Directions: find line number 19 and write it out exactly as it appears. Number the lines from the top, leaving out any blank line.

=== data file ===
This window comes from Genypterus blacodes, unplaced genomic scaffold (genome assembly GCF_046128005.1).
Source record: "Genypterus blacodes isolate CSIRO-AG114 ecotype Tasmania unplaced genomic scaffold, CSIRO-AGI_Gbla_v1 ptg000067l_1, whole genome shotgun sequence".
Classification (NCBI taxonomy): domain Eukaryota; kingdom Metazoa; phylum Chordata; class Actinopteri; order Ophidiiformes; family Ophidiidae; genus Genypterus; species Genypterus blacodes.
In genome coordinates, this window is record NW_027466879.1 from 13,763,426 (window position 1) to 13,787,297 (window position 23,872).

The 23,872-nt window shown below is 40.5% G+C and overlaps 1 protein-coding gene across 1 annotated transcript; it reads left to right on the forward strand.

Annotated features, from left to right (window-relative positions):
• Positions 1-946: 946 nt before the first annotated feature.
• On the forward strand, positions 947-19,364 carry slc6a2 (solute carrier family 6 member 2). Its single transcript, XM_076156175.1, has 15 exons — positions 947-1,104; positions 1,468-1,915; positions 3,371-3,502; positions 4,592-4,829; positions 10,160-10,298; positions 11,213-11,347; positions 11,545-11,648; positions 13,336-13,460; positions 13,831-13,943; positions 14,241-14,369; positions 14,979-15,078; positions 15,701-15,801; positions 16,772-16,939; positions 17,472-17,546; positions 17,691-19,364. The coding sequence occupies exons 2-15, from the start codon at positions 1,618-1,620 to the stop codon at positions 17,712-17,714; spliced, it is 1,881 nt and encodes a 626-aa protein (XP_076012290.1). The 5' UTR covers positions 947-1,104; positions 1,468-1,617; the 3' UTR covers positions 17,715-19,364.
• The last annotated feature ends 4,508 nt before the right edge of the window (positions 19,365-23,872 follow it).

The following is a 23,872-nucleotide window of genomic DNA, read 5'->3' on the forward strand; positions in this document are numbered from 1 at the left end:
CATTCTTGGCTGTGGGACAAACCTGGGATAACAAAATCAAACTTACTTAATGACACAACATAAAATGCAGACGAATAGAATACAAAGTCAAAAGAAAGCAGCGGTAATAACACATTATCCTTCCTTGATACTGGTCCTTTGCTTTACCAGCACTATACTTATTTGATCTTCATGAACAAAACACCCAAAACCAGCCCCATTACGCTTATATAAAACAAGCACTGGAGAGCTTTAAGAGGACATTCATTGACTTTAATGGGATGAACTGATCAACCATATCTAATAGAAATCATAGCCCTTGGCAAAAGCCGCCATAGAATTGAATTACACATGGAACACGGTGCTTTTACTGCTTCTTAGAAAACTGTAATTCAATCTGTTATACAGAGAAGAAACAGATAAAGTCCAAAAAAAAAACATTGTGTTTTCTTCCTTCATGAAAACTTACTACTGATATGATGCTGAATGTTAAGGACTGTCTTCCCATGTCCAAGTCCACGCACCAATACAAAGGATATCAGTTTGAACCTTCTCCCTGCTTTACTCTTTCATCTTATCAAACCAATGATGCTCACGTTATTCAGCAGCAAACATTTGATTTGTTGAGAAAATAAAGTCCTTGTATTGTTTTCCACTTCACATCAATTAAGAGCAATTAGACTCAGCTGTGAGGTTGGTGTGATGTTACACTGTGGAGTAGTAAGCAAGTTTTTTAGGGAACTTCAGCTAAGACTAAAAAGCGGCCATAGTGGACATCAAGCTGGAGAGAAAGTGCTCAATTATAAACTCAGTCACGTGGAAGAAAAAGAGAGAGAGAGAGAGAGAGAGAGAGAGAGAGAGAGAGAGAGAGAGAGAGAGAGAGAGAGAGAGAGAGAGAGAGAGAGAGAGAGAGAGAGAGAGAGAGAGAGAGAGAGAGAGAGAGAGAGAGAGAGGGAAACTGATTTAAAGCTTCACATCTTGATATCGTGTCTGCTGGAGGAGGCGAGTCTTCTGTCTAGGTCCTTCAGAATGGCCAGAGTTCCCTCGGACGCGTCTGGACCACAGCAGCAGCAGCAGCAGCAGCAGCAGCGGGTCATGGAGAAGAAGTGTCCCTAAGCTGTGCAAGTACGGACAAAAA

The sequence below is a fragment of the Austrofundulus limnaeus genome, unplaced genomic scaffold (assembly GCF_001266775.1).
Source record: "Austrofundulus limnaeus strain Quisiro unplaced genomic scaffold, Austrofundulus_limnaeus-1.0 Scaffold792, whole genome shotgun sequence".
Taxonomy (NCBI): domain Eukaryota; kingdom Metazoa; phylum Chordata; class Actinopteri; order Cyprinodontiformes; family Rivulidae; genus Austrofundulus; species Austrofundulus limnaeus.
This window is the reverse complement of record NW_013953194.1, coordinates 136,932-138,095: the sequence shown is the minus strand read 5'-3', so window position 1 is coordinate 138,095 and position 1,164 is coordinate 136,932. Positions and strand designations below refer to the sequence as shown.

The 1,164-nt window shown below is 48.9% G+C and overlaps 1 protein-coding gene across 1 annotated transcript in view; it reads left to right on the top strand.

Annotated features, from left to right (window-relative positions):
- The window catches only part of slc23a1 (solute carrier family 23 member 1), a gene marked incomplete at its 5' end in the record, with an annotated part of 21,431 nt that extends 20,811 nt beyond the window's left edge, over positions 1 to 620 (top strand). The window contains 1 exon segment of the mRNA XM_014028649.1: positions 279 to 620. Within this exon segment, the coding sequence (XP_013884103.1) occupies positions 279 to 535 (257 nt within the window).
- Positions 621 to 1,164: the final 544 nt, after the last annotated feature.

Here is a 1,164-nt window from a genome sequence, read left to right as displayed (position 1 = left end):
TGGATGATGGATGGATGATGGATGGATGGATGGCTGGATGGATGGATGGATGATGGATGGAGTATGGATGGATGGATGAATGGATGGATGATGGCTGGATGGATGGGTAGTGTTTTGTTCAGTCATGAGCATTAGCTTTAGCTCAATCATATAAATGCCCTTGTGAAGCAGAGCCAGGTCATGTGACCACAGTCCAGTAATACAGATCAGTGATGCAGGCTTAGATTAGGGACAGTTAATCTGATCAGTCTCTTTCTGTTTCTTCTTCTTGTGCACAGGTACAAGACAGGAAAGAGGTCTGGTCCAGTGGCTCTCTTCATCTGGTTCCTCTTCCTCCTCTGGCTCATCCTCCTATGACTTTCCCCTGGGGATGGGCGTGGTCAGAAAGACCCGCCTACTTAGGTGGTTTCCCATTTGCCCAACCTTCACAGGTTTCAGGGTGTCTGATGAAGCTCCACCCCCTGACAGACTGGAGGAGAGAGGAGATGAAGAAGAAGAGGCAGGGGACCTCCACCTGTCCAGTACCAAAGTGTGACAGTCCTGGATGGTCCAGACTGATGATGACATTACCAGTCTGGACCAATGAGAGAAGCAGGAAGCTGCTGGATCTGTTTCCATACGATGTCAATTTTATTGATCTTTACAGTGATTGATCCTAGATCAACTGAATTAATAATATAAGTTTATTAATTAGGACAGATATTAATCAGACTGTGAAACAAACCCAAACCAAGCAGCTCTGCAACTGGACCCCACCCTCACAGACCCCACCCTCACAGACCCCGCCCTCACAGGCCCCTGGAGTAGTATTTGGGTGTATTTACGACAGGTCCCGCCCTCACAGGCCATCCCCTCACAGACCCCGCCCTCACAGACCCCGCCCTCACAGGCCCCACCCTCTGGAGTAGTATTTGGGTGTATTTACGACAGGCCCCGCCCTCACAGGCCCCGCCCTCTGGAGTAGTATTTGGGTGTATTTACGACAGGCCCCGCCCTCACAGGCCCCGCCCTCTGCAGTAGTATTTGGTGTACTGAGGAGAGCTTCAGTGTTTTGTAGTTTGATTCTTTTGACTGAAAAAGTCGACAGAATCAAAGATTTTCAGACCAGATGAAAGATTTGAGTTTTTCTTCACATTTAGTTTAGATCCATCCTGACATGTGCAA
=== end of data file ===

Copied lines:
- Positions 621 to 1,164: the final 544 nt, after the last annotated feature.